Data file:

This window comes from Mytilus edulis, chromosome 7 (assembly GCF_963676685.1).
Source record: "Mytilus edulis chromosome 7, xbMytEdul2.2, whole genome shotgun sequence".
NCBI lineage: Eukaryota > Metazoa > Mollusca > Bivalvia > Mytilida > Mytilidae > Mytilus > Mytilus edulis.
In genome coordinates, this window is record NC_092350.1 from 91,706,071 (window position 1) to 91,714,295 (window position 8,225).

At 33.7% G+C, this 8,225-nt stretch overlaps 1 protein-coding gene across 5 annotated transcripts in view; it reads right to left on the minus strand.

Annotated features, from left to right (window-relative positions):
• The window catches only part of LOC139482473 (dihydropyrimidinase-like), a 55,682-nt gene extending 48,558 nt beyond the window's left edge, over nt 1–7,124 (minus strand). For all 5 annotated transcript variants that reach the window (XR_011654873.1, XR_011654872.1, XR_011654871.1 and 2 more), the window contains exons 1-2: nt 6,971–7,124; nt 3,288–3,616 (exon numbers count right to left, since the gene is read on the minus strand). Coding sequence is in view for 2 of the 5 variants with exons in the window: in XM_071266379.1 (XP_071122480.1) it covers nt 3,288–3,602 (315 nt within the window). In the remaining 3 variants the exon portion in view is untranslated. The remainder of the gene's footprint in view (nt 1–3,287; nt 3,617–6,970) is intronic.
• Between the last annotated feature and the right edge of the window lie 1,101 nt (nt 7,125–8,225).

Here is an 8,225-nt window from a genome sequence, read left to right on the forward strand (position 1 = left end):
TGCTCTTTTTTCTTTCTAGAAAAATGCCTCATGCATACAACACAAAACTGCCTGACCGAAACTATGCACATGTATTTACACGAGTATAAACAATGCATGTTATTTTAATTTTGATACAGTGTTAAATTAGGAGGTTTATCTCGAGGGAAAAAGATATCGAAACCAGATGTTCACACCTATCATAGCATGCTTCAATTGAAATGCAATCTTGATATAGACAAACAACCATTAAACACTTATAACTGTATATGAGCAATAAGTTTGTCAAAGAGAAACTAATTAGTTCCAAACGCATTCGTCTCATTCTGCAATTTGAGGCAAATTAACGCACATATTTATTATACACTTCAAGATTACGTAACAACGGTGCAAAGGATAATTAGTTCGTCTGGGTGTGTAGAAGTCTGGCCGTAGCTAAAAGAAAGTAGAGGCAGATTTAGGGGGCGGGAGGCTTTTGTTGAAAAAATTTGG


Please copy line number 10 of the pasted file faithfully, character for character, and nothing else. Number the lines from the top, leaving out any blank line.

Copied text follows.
TGCTCTTTTTTCTTTCTAGAAAAATGCCTCATGCATACAACACAAAACTGCCTGACCGAAACTATGCACATGTATTTACACGAGTATAAACAATGCATGTTATTTTAATTTTGATACAGTGTTAAATTAGGAGGTTTATCTCGAGGGAAAAAGATATCGAAACCAGATGTTCACACCTATCATAGCATGCTTCAATTGAAATGCAATCTTGATATAGACAAACAACCATTAAACACTTATAACTGTATATGAGCAATAAGTTTGTCAAAGAGAAACTAATTAGTTCCAAACGCATTCGTCTCATTCTGCAATTTGAGGCAAATTAACGCACATATTTATTATACACTTCAAGATTACGTAACAACGGTGCAAAGGATAATTAGTTCGTCTGGGTGTGTAGAAGTCTGGCCGTAGCTAAAAGAAAGTAGAGGCAGATTTAGGGGGCGGGAGGCTTTTGTTGAAAAAATTTGG